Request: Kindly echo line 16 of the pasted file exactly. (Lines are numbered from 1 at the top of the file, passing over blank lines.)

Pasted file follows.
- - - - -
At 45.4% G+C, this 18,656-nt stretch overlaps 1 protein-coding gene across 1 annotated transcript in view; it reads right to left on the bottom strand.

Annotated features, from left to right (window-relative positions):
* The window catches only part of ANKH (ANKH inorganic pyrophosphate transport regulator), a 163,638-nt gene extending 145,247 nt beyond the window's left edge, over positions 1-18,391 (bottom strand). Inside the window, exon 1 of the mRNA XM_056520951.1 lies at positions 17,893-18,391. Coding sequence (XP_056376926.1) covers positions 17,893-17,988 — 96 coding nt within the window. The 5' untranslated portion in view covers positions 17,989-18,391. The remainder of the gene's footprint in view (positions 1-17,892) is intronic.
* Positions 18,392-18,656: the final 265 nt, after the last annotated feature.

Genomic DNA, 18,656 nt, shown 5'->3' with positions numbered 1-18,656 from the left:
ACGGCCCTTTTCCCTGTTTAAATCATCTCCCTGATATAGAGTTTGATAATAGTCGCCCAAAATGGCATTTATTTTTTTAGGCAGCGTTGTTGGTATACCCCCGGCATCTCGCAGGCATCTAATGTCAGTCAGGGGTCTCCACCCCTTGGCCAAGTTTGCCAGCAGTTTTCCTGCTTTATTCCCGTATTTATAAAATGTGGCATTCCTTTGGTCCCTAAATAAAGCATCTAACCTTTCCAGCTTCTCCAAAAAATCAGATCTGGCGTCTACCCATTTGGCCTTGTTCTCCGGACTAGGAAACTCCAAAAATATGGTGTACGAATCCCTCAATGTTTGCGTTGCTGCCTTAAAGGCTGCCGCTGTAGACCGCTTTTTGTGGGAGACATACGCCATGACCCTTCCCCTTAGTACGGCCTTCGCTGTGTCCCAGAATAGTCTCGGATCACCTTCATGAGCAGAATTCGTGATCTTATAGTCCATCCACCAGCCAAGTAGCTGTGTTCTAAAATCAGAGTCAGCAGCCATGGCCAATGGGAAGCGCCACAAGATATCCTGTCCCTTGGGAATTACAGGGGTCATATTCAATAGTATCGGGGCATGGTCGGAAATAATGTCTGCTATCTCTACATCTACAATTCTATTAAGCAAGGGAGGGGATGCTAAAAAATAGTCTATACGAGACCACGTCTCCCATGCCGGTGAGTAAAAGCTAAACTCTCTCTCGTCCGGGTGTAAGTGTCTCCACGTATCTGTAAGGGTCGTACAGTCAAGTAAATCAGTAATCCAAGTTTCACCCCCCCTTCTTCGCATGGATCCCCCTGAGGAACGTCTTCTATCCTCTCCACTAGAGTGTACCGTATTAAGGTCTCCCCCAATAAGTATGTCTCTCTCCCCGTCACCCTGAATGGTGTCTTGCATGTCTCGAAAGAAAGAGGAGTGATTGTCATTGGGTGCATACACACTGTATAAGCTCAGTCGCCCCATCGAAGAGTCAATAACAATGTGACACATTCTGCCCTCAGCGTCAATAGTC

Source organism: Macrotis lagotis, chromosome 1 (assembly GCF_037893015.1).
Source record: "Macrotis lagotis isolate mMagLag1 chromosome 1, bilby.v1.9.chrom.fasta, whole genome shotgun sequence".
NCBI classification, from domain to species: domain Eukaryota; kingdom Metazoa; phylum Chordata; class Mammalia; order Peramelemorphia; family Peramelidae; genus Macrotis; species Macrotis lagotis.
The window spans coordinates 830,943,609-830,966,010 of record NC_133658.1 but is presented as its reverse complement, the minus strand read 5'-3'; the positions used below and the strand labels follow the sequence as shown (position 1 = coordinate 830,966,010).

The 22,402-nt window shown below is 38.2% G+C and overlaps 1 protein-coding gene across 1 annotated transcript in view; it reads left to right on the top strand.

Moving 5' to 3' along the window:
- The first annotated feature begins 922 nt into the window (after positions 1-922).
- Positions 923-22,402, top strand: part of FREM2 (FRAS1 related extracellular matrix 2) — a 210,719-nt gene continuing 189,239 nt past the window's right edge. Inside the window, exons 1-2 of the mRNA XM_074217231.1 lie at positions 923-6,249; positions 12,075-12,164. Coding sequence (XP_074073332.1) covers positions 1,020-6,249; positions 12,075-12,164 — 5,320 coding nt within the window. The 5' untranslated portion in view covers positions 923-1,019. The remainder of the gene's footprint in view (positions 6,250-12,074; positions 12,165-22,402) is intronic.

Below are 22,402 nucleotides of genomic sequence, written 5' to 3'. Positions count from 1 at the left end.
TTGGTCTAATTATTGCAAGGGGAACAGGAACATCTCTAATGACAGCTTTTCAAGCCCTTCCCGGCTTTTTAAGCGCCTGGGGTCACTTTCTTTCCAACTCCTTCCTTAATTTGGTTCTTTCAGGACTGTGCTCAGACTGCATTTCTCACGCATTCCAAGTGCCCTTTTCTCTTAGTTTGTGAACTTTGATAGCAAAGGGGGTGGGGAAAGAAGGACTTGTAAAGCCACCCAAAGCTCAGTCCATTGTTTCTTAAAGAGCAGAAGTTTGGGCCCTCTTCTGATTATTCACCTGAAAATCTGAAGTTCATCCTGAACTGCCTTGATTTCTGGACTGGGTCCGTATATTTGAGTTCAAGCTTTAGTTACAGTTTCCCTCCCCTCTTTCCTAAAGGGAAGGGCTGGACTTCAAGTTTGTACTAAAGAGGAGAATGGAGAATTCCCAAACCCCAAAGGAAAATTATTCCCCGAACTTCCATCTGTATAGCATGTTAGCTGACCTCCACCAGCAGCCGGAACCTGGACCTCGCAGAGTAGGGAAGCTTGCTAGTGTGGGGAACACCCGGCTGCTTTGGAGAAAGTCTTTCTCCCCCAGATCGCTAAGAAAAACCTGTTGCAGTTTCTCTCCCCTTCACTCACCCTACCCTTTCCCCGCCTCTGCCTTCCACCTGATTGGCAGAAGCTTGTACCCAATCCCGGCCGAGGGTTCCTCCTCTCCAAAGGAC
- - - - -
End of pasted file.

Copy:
TTGGTCTAATTATTGCAAGGGGAACAGGAACATCTCTAATGACAGCTTTTCAAGCCCTTCCCGGCTTTTTAAGCGCCTGGGGTCACTTTCTTTCCAACTCCTTCCTTAATTTGGTTCTTTCAGGACTGTGCTCAGACTGCATTTCTCACGCATTCCAAGTGCCCTTTTCTCTTAGTTTGTGAACTTTGATAGCAAAGGGGGTGGGGAAAGAAGGACTTGTAAAGCCACCCAAAGCTCAGTCCATTGTTTCTTAAAGAGCAGAAGTTTGGGCCCTCTTCTGATTATTCACCTGAAAATCTGAAGTTCATCCTGAACTGCCTTGATTTCTGGACTGGGTCCGTATATTTGAGTTCAAGCTTTAGTTACAGTTTCCCTCCCCTCTTTCCTAAAGGGAAGGGCTGGACTTCAAGTTTGTACTAAAGAGGAGAATGGAGAATTCCCAAACCCCAAAGGAAAATTATTCCCCGAACTTCCATCTGTATAGCATGTTAGCTGACCTCCACCAGCAGCCGGAACCTGGACCTCGCAGAGTAGGGAAGCTTGCTAGTGTGGGGAACACCCGGCTGCTTTGGAGAAAGTCTTTCTCCCCCAGATCGCTAAGAAAAACCTGTTGCAGTTTCTCTCCCCTTCACTCACCCTACCCTTTCCCCGCCTCTGCCTTCCACCTGATTGGCAGAAGCTTGTACCCAATCCCGGCCGAGGGTTCCTCCTCTCCAAAGGAC